Siena Poll Gauges Race Relations, Workplace Sexual Harassment
A new Siena Research Institute poll released on this Martin Luther King Day surveyed New Yorkers on race relations, discrimination and sexual harassment. WAMC's Capital Region Bureau Chief Dave Lucas spoke with pollster Steve Greenberg.
When it comes to race relations, the survey indicates a slight uptick of positive opinion. "This is a question that Siena has asked numerous times over the years on Martin Luther King Day. And what we find right now is 39 percent of New Yorkers say that race relations in the state are excellent or good, mostly good... 4 percent say excellent, 35 percent say good. 58 percent, however, say that race relations are only fair, 43 percent, or poor, another 15 percent. Now it's up from the last time Siena asked, which was three years ago, 2015, when 31 percent had positive, 66 percent said negative, but we're really down significantly still from where we were earlier in the decade. As recently as 2013, 54 percent of New Yorkers thought race relations were excellent or good, compared to 46 percent who thought they were fair or poor."
According to the numbers, was there a large disparity between the races? "24 percent. Only a quarter, just under a quarter of black voters say that race relations in the state are excellent or good, compared to 40 percent of white voters who say that.
When we asked voters generally 'do they think that minorities experience racial or ethnic discrimination in New York,' more than two-thirds say 'yes they do,' 68 percent of New Yorkers say that, including 63 percent of white voters, 78 percent of Latinos and 88 percent of black voters. But then when we said to voters 'how about you personally, have you personally been treated unfairly within the last year based on your race, your ethnicity, your gender or your sexual orientation, and I think this is a staggering number. 29 percent of New Yorkers say 'yes,' that within the last year they've been treated unfairly based on who they are. 47 percent, nearly half of black voters say that. A quarter of Latinos, a quarter of whites. More than a third of women say that they have been treated unfairly because of their race, ethnicity, gender or sexual orientation. That's a very large number."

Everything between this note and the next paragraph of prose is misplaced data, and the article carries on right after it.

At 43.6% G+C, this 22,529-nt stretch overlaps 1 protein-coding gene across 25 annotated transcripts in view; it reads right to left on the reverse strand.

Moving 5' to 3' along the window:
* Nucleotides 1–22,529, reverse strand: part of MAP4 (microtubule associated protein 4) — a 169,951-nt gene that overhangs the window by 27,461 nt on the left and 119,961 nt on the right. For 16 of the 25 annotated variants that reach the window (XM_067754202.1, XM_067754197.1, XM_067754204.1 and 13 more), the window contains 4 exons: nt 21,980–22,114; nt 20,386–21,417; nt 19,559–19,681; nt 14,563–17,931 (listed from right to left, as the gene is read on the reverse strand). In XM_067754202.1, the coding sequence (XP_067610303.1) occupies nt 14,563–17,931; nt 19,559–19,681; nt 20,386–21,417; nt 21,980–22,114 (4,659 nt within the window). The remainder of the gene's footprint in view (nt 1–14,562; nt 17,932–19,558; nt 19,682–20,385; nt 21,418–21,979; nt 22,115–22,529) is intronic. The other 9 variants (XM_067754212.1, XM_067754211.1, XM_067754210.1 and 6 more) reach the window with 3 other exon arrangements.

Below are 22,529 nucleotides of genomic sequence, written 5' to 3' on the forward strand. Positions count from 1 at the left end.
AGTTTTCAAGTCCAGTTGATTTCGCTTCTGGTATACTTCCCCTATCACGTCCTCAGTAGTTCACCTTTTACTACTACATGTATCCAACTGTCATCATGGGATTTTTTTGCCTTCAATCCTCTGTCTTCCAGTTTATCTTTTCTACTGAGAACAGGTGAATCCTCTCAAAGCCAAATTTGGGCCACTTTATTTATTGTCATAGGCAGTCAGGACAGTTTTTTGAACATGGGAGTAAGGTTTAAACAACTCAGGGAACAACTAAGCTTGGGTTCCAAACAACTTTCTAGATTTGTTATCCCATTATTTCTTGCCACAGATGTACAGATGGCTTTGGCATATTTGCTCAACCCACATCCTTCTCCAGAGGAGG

The poll finds the majority of New Yorkers quite opinionated when it comes to sexual harassment in the workplace. "Right now 74 percent, nearly three-quarters of New Yorkers say that sexual harassment in the workplace is a significant problem. 29 percent say it's a very significant problem. And we don't see a great deal of difference. 75 percent from New York City, 76 percent from the downstate suburbs. 73 percent of upstate. There's not even a huge gender gap, and I think that's an encouraging sign. 78 percent of women say it's a significant problem, 71 percent of men say it. We then went on to ask voters 'are you aware of sexual harassment at a workplace where you have worked?' More than a third, 36 percent of New Yorkers say that they are aware of such incidents taking place at their workplace. And again, no difference rally by geography: 33 percent of New York City voters, 37 percent of downstate suburban voters, 37 percent of upstate voters say that they are aware of this happening. And finally we asked voters 'have you yourself been the victim of a sexual harassment?' And yes, 25 percent, a staggering number, 25 percent of all New Yorkers saying that they have been the victim of sexual harassment at the workplace. 36 percent of women, more than a third of all women in New York say that they have been victimized by sexual harassment in the workplace. So, clearly, a lot of work for New York to be doing, and certainly the whole country to be doing on the issue of sexual harassment."